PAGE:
Greg Evasiuk: “Greg is currently an owner-operator with Bowline Logistics."
Posted By Greg Evasiuk: “Greg is currently an owner-operator with Bowline Logistics." On 2024-05-18 20:07:23

Consistency is the lowest level of performance I look for in anything. We all love to see people, businesses and services that excel or go above and beyond. I would hazard a bet that the large majority of you are like me, if you aren't going to get the "best," you would at least like it to be the same. Take McDonalds, It's definitely not the best hamburger out there, but when you order a McDonald's cheeseburger, you are pretty sure to get what you expect. It's at the core of every place you frequent. If your expectation for service and quality is met for the price you pay, you go back again.

This isn't the part where I beat my chest over how best to provide service and how to turn customers into fans. You may have to wait for the book if that's what you want. What has me bothered is the lack of consistency in permitting and rules. My job now is mainly multi-axle over-dimensional freight, and it opened my eyes to a litany of inconsistencies across the provinces and states. Now that I'm still on the road, I'll leave out the identities of the offenders to protect my innocence!

I am writing this article from a truck stop in a certain eastern province while waiting on a permit that I applied for a week ago. This is an issue in a handful of places across the continent, but at least in the states, you can sometimes circumvent these slow permitting states by routing around them. The real problem comes when, like me, you have to pick up in one of these places. Customers like to have a reasonable idea of your ETA for delivery, which is next to impossible to predict. The permit I am waiting on falls well within legal weights for eight axles and is 10 ft wide and just over height. My routing is a standard high-load corridor. I would have my permit within a couple of hours or less in Alberta, Saskatchewan, BC, Washington, Idaho and others. I can understand a longer wait for something extraordinary, but this kind of wait for a standard permit is unacceptable.

My next issue is the wide differential in weights and configurations, especially during the spring road ban season. In 1988-89, Canada took some steps to help, starting with the RTAC rules for tridems and super-b's, but since then, there's been little change. Take, for example, longer wheelbase tractors. You can run a 270" wheelbase in front of a super-b in Alberta, Manitoba and Saskatchewan, but not BC or Ontario. The legislation of one wheelbase for heavy haul configurations and weights is more confounding.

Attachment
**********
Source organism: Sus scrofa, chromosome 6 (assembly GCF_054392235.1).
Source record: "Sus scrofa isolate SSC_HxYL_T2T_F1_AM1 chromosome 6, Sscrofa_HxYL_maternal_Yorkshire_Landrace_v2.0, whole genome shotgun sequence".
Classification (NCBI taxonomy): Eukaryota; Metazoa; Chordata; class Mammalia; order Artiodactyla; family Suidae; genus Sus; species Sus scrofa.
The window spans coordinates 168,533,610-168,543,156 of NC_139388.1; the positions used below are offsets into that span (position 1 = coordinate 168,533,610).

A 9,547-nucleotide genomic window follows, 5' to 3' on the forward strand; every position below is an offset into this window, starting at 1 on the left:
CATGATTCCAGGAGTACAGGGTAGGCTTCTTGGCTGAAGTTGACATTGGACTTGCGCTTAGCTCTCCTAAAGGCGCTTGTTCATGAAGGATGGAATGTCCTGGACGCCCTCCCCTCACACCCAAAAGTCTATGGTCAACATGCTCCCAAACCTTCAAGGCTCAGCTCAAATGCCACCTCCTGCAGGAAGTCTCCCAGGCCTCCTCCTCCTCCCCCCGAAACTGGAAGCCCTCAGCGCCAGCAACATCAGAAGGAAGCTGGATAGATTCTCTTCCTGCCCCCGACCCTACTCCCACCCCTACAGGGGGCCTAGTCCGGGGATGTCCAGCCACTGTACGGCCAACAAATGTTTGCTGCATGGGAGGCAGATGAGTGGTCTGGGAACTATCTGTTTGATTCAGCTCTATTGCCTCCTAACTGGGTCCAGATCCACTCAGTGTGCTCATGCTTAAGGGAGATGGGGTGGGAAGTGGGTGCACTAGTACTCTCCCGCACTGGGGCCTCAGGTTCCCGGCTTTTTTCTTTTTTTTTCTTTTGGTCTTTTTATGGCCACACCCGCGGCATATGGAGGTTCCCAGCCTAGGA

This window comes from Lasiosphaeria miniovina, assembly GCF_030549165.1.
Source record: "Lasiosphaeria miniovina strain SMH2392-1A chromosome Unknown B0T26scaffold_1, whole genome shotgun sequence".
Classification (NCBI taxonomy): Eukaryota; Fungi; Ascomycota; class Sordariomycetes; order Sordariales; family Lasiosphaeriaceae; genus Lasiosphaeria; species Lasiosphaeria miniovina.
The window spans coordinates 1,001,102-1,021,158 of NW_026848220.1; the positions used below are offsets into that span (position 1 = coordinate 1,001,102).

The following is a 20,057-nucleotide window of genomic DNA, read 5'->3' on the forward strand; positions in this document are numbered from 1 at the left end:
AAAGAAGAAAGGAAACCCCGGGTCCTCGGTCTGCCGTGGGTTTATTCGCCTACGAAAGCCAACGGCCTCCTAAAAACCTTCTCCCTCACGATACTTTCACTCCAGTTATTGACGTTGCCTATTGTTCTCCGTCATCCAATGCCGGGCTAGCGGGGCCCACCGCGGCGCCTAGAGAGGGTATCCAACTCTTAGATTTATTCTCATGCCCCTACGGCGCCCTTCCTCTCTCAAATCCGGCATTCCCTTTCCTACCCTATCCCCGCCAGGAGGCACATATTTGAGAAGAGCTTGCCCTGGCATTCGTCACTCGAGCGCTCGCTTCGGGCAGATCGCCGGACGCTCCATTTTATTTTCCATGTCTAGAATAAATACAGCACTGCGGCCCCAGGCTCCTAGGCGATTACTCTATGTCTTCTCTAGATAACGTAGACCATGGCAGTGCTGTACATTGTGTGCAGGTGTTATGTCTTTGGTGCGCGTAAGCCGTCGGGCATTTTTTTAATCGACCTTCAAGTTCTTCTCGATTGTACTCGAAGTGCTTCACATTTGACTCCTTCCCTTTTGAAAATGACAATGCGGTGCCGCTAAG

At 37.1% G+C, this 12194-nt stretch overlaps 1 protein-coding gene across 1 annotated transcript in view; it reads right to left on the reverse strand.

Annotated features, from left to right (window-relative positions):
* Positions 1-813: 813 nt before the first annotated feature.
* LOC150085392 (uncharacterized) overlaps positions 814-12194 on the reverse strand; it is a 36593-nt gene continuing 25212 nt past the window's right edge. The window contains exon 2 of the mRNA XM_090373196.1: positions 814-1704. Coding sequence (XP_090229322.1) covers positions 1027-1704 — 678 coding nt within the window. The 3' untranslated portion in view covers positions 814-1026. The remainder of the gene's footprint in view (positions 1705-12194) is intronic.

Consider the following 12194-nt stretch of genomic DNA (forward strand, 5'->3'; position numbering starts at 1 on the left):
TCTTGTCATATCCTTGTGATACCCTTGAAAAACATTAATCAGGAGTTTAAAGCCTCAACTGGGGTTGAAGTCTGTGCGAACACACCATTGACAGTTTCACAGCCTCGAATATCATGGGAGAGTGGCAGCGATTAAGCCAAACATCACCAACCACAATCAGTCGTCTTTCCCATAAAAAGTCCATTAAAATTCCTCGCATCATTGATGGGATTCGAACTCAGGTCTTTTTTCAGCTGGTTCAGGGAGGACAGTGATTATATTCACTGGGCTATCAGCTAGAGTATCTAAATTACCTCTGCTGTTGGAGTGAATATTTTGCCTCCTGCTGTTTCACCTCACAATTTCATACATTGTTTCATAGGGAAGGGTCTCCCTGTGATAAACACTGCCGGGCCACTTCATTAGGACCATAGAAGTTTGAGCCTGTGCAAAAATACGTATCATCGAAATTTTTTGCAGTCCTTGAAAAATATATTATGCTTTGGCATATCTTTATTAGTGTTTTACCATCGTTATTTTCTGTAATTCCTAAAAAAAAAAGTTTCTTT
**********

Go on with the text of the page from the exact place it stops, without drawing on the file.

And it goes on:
On this trip, I have a single jeep, tridem lowbed and single booster, what we call a 1-3-1. Given the time of year, my maximum weights per axle change four times across the country - and I'm not heavy. I will give you just the changes for my drive axles and jeep.

Ont. 16500kg and 7100kg
MB.  14500kg and 8300kg
Sask. 16000kg and 7200kg
AB.   16000kg and 8000kg
BC.   17000kg and 9000kg (but no more than 25000kg combined)

When you combine that with the different allowances on the back end, it means a lot of extra work, lowering and lifting the trailer to slide fifth wheels and changing shims to get the weight on the right axles. I'm not averse to doing a little work, but what sense does this make? Yes, we need rules on weights to save the roads, especially in the spring thaw, but they should be the same. Judging by the numbers I was given, the roads adapt to weights differently from province to province?

Here are some other rules that don't make sense to me: in Alberta, we are allowed tri-drive tractors but not tandems with a pusher axle at the same spacing; Québec can have a quad axle altogether but not a single booster, BC even if you are permitting for length you cannot get a heavy haul permit with a tractor over 244" wheelbase.

I barely scraped the surface here and know that anyone trucking across North America has their own situation to add. It is understandable to have some local configurations that are specific to certain areas, but it would sure be nice if those were just regional exceptions without impacting the norm. I'd like to see lift axles get the same treatment across borders and the requirements for lights, signs, and flags be the same.
How about ordering a permit and knowing you will have a response within a couple of hours? I know there's more hope in bringing consistency to my golf game than having uniform rules across Canada or the US, but can we at least work on it?

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